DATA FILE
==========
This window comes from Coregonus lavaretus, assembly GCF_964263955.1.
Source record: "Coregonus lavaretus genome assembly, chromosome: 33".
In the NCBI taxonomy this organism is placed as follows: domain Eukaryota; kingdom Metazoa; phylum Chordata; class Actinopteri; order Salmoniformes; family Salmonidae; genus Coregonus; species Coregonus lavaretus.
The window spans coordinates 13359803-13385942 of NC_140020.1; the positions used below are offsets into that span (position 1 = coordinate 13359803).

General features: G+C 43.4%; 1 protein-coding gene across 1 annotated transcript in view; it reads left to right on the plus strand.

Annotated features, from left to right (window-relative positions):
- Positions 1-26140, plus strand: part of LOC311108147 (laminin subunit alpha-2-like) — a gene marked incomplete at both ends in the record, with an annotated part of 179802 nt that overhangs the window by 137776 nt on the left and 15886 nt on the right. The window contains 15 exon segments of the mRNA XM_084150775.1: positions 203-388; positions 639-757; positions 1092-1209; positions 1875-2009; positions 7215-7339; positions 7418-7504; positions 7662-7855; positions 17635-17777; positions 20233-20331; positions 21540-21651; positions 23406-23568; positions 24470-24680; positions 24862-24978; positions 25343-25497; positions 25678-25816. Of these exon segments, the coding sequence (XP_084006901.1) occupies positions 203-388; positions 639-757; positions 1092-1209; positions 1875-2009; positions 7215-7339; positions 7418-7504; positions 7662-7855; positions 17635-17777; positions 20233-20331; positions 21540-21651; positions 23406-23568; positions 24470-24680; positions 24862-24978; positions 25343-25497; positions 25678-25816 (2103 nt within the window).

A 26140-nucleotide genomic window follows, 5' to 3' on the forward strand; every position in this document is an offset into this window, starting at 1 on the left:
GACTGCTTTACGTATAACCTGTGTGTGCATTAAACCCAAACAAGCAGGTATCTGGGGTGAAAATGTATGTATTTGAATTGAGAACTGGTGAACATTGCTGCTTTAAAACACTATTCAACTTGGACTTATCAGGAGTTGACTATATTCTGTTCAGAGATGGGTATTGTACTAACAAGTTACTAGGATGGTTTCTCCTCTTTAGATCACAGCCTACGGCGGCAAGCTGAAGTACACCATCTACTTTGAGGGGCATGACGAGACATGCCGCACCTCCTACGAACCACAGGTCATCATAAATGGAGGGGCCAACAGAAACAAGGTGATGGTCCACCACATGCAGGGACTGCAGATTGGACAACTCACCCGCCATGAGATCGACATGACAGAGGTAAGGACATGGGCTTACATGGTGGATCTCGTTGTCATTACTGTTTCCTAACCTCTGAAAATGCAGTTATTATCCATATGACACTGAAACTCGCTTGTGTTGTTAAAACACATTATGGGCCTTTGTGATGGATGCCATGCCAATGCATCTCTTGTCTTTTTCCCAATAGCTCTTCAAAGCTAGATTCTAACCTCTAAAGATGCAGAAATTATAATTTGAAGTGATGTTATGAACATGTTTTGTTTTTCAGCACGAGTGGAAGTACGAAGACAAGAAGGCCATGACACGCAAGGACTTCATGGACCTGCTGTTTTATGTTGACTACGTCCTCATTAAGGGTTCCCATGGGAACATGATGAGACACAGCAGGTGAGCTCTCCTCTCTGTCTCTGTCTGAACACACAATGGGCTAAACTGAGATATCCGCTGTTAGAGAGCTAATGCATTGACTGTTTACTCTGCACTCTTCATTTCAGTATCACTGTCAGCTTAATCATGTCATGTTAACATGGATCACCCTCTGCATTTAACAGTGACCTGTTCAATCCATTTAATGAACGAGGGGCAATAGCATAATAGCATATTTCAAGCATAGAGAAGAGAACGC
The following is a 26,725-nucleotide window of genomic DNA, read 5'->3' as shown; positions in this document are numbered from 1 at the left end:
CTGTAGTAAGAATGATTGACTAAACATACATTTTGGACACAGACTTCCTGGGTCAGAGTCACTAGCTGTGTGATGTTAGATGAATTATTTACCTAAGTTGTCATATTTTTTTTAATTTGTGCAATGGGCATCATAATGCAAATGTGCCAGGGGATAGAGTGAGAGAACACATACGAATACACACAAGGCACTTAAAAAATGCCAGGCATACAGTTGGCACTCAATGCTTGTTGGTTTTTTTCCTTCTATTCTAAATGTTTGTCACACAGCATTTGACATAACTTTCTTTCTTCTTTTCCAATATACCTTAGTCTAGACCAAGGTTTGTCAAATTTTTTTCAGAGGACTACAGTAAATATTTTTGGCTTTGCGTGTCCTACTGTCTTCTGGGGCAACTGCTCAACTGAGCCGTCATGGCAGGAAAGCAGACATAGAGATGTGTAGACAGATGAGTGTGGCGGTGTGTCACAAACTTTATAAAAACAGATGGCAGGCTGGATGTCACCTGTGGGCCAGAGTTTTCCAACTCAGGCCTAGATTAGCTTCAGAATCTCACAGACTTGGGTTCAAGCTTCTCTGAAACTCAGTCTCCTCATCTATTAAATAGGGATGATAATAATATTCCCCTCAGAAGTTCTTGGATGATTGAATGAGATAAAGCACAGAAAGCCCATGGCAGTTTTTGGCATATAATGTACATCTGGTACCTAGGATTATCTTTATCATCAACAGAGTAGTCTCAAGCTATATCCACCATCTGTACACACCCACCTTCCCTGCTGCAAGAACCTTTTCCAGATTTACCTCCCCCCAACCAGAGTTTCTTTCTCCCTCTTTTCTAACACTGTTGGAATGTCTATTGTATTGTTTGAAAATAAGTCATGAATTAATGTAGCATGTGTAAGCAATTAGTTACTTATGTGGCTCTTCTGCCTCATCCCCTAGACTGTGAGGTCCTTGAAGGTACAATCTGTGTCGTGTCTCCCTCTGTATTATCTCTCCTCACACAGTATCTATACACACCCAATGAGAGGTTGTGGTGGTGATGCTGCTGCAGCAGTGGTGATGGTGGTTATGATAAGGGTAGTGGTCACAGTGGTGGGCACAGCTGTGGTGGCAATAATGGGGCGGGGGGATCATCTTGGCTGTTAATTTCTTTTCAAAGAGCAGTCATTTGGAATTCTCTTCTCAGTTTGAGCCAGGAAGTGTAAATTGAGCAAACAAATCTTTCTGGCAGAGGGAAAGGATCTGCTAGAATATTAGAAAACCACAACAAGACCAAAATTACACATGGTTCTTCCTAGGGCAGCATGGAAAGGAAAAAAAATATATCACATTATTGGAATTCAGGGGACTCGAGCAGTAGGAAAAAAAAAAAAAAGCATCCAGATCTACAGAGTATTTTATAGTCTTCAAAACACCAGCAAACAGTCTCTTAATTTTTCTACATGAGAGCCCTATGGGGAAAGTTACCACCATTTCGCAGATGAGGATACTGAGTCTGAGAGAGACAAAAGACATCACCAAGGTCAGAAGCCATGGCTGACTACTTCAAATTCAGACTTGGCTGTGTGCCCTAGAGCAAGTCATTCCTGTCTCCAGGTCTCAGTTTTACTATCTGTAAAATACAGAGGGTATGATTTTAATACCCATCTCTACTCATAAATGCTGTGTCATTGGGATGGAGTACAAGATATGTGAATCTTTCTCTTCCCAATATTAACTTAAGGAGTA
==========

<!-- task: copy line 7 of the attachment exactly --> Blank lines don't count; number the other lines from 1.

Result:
- Positions 1-26140, plus strand: part of LOC311108147 (laminin subunit alpha-2-like) — a gene marked incomplete at both ends in the record, with an annotated part of 179802 nt that overhangs the window by 137776 nt on the left and 15886 nt on the right. The window contains 15 exon segments of the mRNA XM_084150775.1: positions 203-388; positions 639-757; positions 1092-1209; positions 1875-2009; positions 7215-7339; positions 7418-7504; positions 7662-7855; positions 17635-17777; positions 20233-20331; positions 21540-21651; positions 23406-23568; positions 24470-24680; positions 24862-24978; positions 25343-25497; positions 25678-25816. Of these exon segments, the coding sequence (XP_084006901.1) occupies positions 203-388; positions 639-757; positions 1092-1209; positions 1875-2009; positions 7215-7339; positions 7418-7504; positions 7662-7855; positions 17635-17777; positions 20233-20331; positions 21540-21651; positions 23406-23568; positions 24470-24680; positions 24862-24978; positions 25343-25497; positions 25678-25816 (2103 nt within the window).